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Today’s psychologists think Carl Jung’s early work in personality preferences is quackery. And, they dismiss the work of Myers and Briggs as amateurish and unscientific. With the additional cautions raised by the Myers-Briggs Foundation, the heavy reliance on the Myers-Briggs Type Indicator (MBTI®) instrument for qualifying, hiring, assigning, and assessing employees prompts a further look. RepIGNITE continues to search out approaches that are more productive. This time the focus is on what Factor-C insights mean to your sales success.

The c-factor is a mouthful.

According to MIT’s Center for Collective Intelligence, “Psychologists have repeatedly shown that a single statistical factor – often called ‘general intelligence’ – emerges from the correlations among people’s performance on a wide variety of cognitive tasks. But, no one had systematically examined whether a similar kind of ‘collective intelligence’ exists for groups of people. [Converging] evidence of a general collective intelligence factor . . . explains a group’s performance on a wide variety of tasks. This ‘c factor’ is not strongly correlated with the average or maximum individual intelligence of group members, but it is correlated with the average social sensitivity of group members, the equality in distribution of conversational turn-taking, and the proportion of females in the group. [Continuing work investigates] the factors that affect the collective intelligence of a group, such as its size, the electronic collaboration tools it uses, and the gender mix of its members.”

Wow! Okay, to break it down, research indicates that collectives – teams, departments, groups – show a characteristic level of collective intelligence distinct from that of the individual members. If you can better understand that collective factor, you might find a means to predict future group behavior and create robust tools to study and intervene to improve that performance.

And, the most fascinating outcome of the CCI research by Thomas Malone and Anita Williams suggests that “the higher the proportion of women on a team, the more likely it is to exhibit collective intelligence (and thus achieve its goals).”

How does the c-factor work?

When your success depends on team outcomes, you need some way to figure out the quality and performance capability of teams. At CCI, researchers targeted a collective IQ called “c-factor” (or Factor-C). According to Cass R Sunstein and Reid Hastie:

  1. A social perception test, created to test for autism, recorded participants’ ability to judge the emotion of another based on a photo of the eyes. It appears that the higher the test performance, the higher the team’s performance.
  2. The tendency of individuals to dominate a discussion, in brainstorming for example, had a negative impact on team performance. This increases the value of consensus-building and constructive listening.
  3. The number of women on the team positively predicted performance. Their higher scores in social perception linked to their social intelligence, the ability to figure out that others are thinking from subtle displays of body language, facial expression, and eye movement.

Image courtesy of Anita Woolley and Thomas W. Malone, Defend Your Research: What Makes a Team Smarter? More Women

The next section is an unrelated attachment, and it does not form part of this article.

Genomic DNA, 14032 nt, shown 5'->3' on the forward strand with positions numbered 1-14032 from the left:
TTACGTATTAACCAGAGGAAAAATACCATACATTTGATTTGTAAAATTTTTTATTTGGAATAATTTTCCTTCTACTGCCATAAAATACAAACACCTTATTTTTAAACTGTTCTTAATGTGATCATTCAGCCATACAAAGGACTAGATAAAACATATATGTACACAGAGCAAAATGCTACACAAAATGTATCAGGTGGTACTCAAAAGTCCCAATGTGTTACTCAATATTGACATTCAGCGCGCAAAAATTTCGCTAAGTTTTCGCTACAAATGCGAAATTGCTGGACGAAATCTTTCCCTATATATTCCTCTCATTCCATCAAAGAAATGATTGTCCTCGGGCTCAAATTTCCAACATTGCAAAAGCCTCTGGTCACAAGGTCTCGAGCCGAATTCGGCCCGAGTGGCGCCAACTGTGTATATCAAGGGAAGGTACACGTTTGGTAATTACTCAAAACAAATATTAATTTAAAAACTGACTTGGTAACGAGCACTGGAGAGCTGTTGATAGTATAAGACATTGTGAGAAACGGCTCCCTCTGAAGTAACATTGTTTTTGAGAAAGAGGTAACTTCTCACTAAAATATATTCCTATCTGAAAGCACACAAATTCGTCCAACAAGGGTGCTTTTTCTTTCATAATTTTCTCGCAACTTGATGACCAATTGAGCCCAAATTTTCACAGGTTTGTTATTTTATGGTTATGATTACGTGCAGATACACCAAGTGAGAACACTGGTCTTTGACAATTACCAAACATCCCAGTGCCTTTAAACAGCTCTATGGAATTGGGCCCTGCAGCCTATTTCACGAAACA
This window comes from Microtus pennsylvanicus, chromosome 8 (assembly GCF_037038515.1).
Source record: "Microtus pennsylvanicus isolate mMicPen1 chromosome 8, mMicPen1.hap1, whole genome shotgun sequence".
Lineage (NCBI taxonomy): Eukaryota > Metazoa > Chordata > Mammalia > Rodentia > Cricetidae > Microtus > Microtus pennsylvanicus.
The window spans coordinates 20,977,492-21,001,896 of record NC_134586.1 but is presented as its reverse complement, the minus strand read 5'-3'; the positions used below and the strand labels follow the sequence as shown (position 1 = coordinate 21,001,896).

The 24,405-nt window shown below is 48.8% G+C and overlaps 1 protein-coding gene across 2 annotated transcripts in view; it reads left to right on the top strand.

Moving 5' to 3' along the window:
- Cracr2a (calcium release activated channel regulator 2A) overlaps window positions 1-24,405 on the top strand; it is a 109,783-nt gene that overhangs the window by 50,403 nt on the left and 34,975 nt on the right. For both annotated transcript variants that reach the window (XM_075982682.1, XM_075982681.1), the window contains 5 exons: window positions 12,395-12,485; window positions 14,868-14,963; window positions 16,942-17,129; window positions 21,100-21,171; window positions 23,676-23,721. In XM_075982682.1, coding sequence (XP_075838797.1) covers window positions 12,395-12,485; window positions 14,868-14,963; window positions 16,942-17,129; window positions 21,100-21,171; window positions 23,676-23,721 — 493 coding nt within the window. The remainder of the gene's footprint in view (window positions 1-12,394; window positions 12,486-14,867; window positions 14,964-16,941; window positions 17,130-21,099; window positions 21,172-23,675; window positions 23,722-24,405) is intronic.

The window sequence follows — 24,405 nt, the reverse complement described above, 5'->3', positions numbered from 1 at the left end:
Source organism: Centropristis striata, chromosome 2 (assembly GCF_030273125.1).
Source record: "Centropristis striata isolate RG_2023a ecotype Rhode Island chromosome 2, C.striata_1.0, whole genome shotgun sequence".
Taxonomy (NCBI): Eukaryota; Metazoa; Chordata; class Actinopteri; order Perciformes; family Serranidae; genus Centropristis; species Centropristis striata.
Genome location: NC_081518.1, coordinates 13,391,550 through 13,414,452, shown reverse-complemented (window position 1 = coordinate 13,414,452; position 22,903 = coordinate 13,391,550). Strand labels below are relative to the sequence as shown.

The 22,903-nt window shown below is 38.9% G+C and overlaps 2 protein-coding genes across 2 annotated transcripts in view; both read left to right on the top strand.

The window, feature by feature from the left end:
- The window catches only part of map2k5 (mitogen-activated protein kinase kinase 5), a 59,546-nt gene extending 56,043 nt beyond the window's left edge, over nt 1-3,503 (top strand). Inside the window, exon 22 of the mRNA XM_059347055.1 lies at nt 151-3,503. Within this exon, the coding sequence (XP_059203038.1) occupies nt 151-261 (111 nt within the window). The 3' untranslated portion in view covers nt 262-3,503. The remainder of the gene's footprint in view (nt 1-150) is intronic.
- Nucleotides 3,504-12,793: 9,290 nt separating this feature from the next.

https://hbr.org/2011/06/defend-your-research-what-makes-a-team-smarter-more-women/ar/1

If this kind of social perception can be learned or directed, you can improve your sales team performance.

What Factor-C insights mean to your sales success

Sunstein and Hastie use pro-basketball as a model to explain the Factor-C at work. A successful team displays that social connection as players watch each other for the subtlest signals. You might find this, too, in the improvisation among the players in a jazz quartet or the synchronicity among members of an orchestra. Great theater depends on actors “reading” each other, and so on.

Recruiting sales candidates for their social skills and passion for teamwork helps you field the sales team that performs. “It is clear that wise groups should devote real attention to social abilities, including the capacity both to participate and to listen, in selecting personnel and in devising social norms for team performance. A strong preference to work on teams, especially when linked to social skills, is a good predictor – as is the ability to read other people’s emotional states” (2014 HBR.org).

At this time, few tools exist to measure the potential for collective intelligence performance because the research is so young:

  • Catalyst.com has launched a “call for collaboration” inviting volunteers to contribute data, research, and experience.
  • CCI has published an online handbook on the topic, research, and resources.
  • Psychology Today invites contributors to help create an IQ test of collective intelligence.

So, what value do Factor-C insights mean to your sales success? It lies in the potential to dissect problems, collaborate on solutions, and deliver fixes. The research indicates that success depends on the natural human behavior – as it evolves in a well-chosen group. It suggests several key positive correlations between success and the team members’ social perceptivity, their proven ability to participate equally, and the values added by female participants. Any measures that offer some predictive analytic are important to your team’s sales success.

Image courtesy of iosphere at FreeDigitalPhotos.net

Tomek Jordan

advisory board member at Repignite
Interested in Sales Performance Management, Sales Incentive Management.